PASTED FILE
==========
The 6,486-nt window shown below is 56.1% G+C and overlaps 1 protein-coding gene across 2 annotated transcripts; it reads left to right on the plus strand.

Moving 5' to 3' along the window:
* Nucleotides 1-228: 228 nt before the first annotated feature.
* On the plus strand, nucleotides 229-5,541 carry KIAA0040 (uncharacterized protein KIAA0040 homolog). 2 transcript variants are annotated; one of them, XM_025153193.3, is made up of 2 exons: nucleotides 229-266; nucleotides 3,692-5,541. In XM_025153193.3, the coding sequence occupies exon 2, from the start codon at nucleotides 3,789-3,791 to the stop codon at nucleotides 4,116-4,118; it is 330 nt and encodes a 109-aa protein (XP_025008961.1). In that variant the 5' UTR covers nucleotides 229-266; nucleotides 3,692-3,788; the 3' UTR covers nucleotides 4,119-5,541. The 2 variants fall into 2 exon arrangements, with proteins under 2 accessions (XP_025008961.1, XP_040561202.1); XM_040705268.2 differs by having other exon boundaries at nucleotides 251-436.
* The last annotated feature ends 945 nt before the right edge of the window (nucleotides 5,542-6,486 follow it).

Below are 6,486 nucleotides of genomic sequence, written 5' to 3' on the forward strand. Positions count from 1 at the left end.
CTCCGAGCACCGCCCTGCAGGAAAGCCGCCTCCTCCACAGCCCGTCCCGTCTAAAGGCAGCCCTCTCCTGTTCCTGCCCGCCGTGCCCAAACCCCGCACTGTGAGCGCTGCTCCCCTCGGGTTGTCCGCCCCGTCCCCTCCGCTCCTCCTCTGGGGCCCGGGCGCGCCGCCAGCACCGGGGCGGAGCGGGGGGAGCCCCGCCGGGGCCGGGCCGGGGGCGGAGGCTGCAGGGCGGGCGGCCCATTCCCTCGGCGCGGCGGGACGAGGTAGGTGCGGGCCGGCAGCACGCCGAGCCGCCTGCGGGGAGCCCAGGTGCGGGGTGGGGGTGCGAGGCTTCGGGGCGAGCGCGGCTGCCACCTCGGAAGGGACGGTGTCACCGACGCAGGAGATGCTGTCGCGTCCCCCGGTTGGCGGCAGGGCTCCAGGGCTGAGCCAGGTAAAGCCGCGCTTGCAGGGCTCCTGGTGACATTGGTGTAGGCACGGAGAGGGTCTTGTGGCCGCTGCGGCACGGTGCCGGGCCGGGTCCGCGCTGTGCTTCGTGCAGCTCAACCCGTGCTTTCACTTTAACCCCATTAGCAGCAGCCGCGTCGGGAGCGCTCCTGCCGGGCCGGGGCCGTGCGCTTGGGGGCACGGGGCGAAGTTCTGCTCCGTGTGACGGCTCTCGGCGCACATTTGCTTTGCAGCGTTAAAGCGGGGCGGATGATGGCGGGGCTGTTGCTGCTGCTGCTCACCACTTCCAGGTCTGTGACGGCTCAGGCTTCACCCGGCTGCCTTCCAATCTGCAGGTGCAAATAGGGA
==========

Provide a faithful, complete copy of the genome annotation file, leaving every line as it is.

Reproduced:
The 6,486-nt window shown below is 56.1% G+C and overlaps 1 protein-coding gene across 2 annotated transcripts; it reads left to right on the plus strand.

Moving 5' to 3' along the window:
* Nucleotides 1-228: 228 nt before the first annotated feature.
* On the plus strand, nucleotides 229-5,541 carry KIAA0040 (uncharacterized protein KIAA0040 homolog). 2 transcript variants are annotated; one of them, XM_025153193.3, is made up of 2 exons: nucleotides 229-266; nucleotides 3,692-5,541. In XM_025153193.3, the coding sequence occupies exon 2, from the start codon at nucleotides 3,789-3,791 to the stop codon at nucleotides 4,116-4,118; it is 330 nt and encodes a 109-aa protein (XP_025008961.1). In that variant the 5' UTR covers nucleotides 229-266; nucleotides 3,692-3,788; the 3' UTR covers nucleotides 4,119-5,541. The 2 variants fall into 2 exon arrangements, with proteins under 2 accessions (XP_025008961.1, XP_040561202.1); XM_040705268.2 differs by having other exon boundaries at nucleotides 251-436.
* The last annotated feature ends 945 nt before the right edge of the window (nucleotides 5,542-6,486 follow it).

Below are 6,486 nucleotides of genomic sequence, written 5' to 3' on the forward strand. Positions count from 1 at the left end.
CTCCGAGCACCGCCCTGCAGGAAAGCCGCCTCCTCCACAGCCCGTCCCGTCTAAAGGCAGCCCTCTCCTGTTCCTGCCCGCCGTGCCCAAACCCCGCACTGTGAGCGCTGCTCCCCTCGGGTTGTCCGCCCCGTCCCCTCCGCTCCTCCTCTGGGGCCCGGGCGCGCCGCCAGCACCGGGGCGGAGCGGGGGGAGCCCCGCCGGGGCCGGGCCGGGGGCGGAGGCTGCAGGGCGGGCGGCCCATTCCCTCGGCGCGGCGGGACGAGGTAGGTGCGGGCCGGCAGCACGCCGAGCCGCCTGCGGGGAGCCCAGGTGCGGGGTGGGGGTGCGAGGCTTCGGGGCGAGCGCGGCTGCCACCTCGGAAGGGACGGTGTCACCGACGCAGGAGATGCTGTCGCGTCCCCCGGTTGGCGGCAGGGCTCCAGGGCTGAGCCAGGTAAAGCCGCGCTTGCAGGGCTCCTGGTGACATTGGTGTAGGCACGGAGAGGGTCTTGTGGCCGCTGCGGCACGGTGCCGGGCCGGGTCCGCGCTGTGCTTCGTGCAGCTCAACCCGTGCTTTCACTTTAACCCCATTAGCAGCAGCCGCGTCGGGAGCGCTCCTGCCGGGCCGGGGCCGTGCGCTTGGGGGCACGGGGCGAAGTTCTGCTCCGTGTGACGGCTCTCGGCGCACATTTGCTTTGCAGCGTTAAAGCGGGGCGGATGATGGCGGGGCTGTTGCTGCTGCTGCTCACCACTTCCAGGTCTGTGACGGCTCAGGCTTCACCCGGCTGCCTTCCAATCTGCAGGTGCAAATAGGGA